1

I'm sure this must have been asked before, but I can't find anywhere that actually answers my question, so apologies if I have simply overlooked this.

I am currently learning Haskell, and loving the way it balances flexibility allowing rapid prototyping with functional purity. However I'm trying to get my head around best practices. One thing I'm not currently sure of is, say you have something like the following:

worlds :: [Foo] -> [World]
worlds [] = []
worlds fs = map toWorld fs

This function relies on a toWorld function that would have been defined elsewhere. My immediate reaction here is that because you are interacting with something "global", is it "correct" to do this? Or would you better to pass toWorld into the function. Now, say this was Javascript, obviously you could do something like:

function toWorld (foo) {
    console.log('Side effect');
    return foo; // The actual transformation is irrelevant
}

In this case, my understanding is that the purity of worlds is simply dependent on the purity of toWorld, and with an implementation such as this, worlds would become impure because toWorld has a side-effect. Of course in Haskell, where such side-effects are impossible, you are guaranteed that toWorld will always be pure, so this "makes it okay"? (If that makes sense)

Furthermore, say that toWorld not only took a foo, but also took some constant that influenced the transformation. So you had something like:

constant = 5

toWorld :: Int -> Foo -> World
toWorld k f = World k f -- Something, again, irrelevant

worlds :: [Foo] -> [World]
worlds [] = []
worlds fs = map (toWorld constant) fs

Is this now "impure"? Should the constant be something that is always passed to worlds? Because surely someone could just redefine constant to something else at runtime and change how the function works?

Hope all that makes sense. Wanted to get some thoughts out. Any input would appreciated, no matter how small. Cheers!

7

Is this now "impure"? Should the constant be something that is always passed to worlds?

In your second example, the function worlds is actually a closure that references the variable constant defined in its context. This does not influence its purity because worlds still respects referential transparency, i.e. you can replace any invocation worlds fs by its result without changing the semantics of the program.

So, after capturing the global name constant, world is frozen into a pure function.

Because surely someone could just redefine constant to something else at runtime and change how the function works?

You cannot redefine a constant at runtime in Haskell: once a constant has been compiled, it retains its value. There is no such thing as an assignment statement in Haskell. You also cannot redefine a constant in the source code because the compiler will complain: Multiple declarations of ...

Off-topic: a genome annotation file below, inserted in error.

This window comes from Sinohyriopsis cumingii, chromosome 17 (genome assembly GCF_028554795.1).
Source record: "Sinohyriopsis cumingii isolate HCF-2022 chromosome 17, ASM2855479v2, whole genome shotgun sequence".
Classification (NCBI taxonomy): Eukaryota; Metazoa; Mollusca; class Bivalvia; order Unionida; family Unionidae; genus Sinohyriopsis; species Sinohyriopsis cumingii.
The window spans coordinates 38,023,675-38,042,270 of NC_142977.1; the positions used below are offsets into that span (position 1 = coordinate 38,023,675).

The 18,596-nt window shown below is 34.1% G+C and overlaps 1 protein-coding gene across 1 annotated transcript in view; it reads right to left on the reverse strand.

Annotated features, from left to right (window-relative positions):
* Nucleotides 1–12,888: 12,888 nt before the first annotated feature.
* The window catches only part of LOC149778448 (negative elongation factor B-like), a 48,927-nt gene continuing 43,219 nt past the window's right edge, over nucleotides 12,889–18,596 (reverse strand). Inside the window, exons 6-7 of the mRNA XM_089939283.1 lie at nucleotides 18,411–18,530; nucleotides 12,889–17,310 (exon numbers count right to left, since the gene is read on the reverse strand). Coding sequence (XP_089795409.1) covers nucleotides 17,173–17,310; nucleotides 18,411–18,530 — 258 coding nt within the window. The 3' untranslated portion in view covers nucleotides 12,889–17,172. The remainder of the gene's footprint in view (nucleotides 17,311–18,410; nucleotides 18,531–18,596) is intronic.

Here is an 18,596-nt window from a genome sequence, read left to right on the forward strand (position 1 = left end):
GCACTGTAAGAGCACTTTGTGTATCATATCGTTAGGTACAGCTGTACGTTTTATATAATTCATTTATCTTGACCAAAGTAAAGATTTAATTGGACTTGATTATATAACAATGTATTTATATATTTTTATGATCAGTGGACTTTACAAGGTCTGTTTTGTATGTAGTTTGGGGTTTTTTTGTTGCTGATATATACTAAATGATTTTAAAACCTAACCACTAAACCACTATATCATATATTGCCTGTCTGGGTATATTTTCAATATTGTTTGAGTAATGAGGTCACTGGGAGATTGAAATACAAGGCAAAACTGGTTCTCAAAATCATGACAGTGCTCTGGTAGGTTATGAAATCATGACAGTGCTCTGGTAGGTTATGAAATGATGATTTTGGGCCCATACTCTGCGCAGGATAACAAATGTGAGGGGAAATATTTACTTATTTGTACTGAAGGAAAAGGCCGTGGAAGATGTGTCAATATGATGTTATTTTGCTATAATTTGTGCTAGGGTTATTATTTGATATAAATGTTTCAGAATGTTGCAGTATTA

However, you can apparently redefine a constant in the REPL using let. For example:

Prelude> let x = 1
Prelude> x
1
Prelude> f y = y + x
Prelude> f 6
7
Prelude> let x = 3
Prelude> x
3

Now you might think that x has the new value 3 and this could influence f, but in fact you have defined two xs and the second one has shadowed the first one. The closure f still sees the x that is in scope where f is defined, so now you still have

Prelude> f 6
7

because f is frozen the moment it is defined.

4

Constants, be they other function definitions or data constants, don't influence purity or functional design.

1

No, this has nothing to do with function purity. The operation that toWorld performs could just as well have been defined within worlds and then the question would not even arise. The fact that it's a separate function doesn't change anything about that. Function pureness is about not depending on implicit data values, not about not depending on other functions.

  • Even if those other functions depend on implicit data values? – candied_orange Sep 23 '18 at 13:39
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    @candied_orange a function that invokes an impure function is impure, whether that function is passed as a parameter or is global. – Jules Sep 23 '18 at 18:12
  • @Jules that sounds better. Not sure implicit vs explicit is really the best way to explain side effects. – candied_orange Sep 23 '18 at 18:43
  • @candied_orange: "Not sure implicit vs explicit is really the best way to explain side effects.": It is not, e.g. in C++ you can pass an object by reference (&) and then modify it. The function or method that changes the object is not pure. – Giorgio Sep 27 '18 at 5:26
0

Haskell is a pure language. Everything is pure unless you're working in the IO Monad. This is the only place for you to actually interact with the world. In other words if a function does not return an IO of something,\ then it is pure. Defining constants and all else are just questions of design, not purity.

All in all purity constrains in Haskell are great. They enable the compiler to do very smart optimizations and most importantly stop you, the programmer, from doing hacky state changes that the OO world is infamously full of. These restrictions are one of the reasons why you get parallelism for free in Haskell - the CPU can work on different code parts and have a guarantee that no other code is going to change some state somewhere.

On the other hand Haskell purity (and laziness) forces a person to take a truly functional approach to coding. The language makes it much more restricted in causing side effects, even if you want to. Even simple looking things like printing values to the screen require some work (unless you're using Debug.Trace's trace). Things like these make the learning curve rather steep but if you want to learn functional programming Haskell is a great place to start.

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